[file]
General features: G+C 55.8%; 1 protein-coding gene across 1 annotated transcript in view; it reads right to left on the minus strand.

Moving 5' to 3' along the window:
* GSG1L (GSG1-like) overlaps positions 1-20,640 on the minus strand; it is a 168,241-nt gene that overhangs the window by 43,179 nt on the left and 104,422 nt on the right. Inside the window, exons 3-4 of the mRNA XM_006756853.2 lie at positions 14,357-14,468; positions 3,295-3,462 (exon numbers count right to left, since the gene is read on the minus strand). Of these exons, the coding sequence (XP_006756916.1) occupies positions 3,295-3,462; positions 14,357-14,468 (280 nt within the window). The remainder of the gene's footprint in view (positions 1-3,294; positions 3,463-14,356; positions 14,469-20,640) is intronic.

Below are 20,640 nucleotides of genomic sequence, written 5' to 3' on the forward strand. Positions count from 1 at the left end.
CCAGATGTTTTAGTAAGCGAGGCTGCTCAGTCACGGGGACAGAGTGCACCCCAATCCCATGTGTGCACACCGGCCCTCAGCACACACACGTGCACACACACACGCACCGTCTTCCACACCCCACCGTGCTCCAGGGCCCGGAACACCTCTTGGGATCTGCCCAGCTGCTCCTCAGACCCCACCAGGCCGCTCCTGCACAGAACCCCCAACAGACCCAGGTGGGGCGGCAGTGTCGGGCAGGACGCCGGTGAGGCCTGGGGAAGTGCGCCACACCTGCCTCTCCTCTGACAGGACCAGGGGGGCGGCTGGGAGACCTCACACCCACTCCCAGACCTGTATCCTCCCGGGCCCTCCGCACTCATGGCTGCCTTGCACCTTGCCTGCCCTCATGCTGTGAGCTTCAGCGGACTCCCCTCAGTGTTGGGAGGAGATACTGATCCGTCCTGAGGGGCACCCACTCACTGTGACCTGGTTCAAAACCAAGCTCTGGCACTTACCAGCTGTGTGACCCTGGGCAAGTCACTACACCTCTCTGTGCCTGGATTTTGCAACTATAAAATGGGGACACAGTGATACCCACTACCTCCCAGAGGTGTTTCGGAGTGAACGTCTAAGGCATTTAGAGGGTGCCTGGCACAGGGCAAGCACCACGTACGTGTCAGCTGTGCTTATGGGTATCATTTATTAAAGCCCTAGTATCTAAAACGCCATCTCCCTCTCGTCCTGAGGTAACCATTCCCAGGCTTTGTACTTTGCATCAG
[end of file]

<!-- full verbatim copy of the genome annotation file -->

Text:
General features: G+C 55.8%; 1 protein-coding gene across 1 annotated transcript in view; it reads right to left on the minus strand.

Moving 5' to 3' along the window:
* GSG1L (GSG1-like) overlaps positions 1-20,640 on the minus strand; it is a 168,241-nt gene that overhangs the window by 43,179 nt on the left and 104,422 nt on the right. Inside the window, exons 3-4 of the mRNA XM_006756853.2 lie at positions 14,357-14,468; positions 3,295-3,462 (exon numbers count right to left, since the gene is read on the minus strand). Of these exons, the coding sequence (XP_006756916.1) occupies positions 3,295-3,462; positions 14,357-14,468 (280 nt within the window). The remainder of the gene's footprint in view (positions 1-3,294; positions 3,463-14,356; positions 14,469-20,640) is intronic.

Below are 20,640 nucleotides of genomic sequence, written 5' to 3' on the forward strand. Positions count from 1 at the left end.
CCAGATGTTTTAGTAAGCGAGGCTGCTCAGTCACGGGGACAGAGTGCACCCCAATCCCATGTGTGCACACCGGCCCTCAGCACACACACGTGCACACACACACGCACCGTCTTCCACACCCCACCGTGCTCCAGGGCCCGGAACACCTCTTGGGATCTGCCCAGCTGCTCCTCAGACCCCACCAGGCCGCTCCTGCACAGAACCCCCAACAGACCCAGGTGGGGCGGCAGTGTCGGGCAGGACGCCGGTGAGGCCTGGGGAAGTGCGCCACACCTGCCTCTCCTCTGACAGGACCAGGGGGGCGGCTGGGAGACCTCACACCCACTCCCAGACCTGTATCCTCCCGGGCCCTCCGCACTCATGGCTGCCTTGCACCTTGCCTGCCCTCATGCTGTGAGCTTCAGCGGACTCCCCTCAGTGTTGGGAGGAGATACTGATCCGTCCTGAGGGGCACCCACTCACTGTGACCTGGTTCAAAACCAAGCTCTGGCACTTACCAGCTGTGTGACCCTGGGCAAGTCACTACACCTCTCTGTGCCTGGATTTTGCAACTATAAAATGGGGACACAGTGATACCCACTACCTCCCAGAGGTGTTTCGGAGTGAACGTCTAAGGCATTTAGAGGGTGCCTGGCACAGGGCAAGCACCACGTACGTGTCAGCTGTGCTTATGGGTATCATTTATTAAAGCCCTAGTATCTAAAACGCCATCTCCCTCTCGTCCTGAGGTAACCATTCCCAGGCTTTGTACTTTGCATCAG